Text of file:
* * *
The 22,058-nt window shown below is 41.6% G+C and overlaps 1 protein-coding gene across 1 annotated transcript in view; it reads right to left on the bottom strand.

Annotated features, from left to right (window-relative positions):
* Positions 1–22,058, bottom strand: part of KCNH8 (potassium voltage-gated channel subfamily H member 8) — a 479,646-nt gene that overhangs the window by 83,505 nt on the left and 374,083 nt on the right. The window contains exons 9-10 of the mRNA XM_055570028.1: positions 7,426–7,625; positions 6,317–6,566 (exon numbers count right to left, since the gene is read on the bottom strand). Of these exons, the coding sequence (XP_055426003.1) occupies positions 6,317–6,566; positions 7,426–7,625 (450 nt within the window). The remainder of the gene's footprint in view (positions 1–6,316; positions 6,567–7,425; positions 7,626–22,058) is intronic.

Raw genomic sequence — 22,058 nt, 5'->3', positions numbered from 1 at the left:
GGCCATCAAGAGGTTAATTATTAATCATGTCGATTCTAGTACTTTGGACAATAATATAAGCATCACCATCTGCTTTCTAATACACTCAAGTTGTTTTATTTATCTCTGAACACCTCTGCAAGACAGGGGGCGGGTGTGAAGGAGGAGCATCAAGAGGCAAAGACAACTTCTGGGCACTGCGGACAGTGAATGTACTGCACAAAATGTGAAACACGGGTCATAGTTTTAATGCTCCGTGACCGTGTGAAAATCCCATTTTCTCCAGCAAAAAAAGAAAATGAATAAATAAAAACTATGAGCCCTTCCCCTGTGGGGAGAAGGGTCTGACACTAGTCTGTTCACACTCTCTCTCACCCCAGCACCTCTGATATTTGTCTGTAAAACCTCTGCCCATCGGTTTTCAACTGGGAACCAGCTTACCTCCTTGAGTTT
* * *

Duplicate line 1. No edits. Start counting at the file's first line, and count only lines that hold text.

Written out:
The 22,058-nt window shown below is 41.6% G+C and overlaps 1 protein-coding gene across 1 annotated transcript in view; it reads right to left on the bottom strand.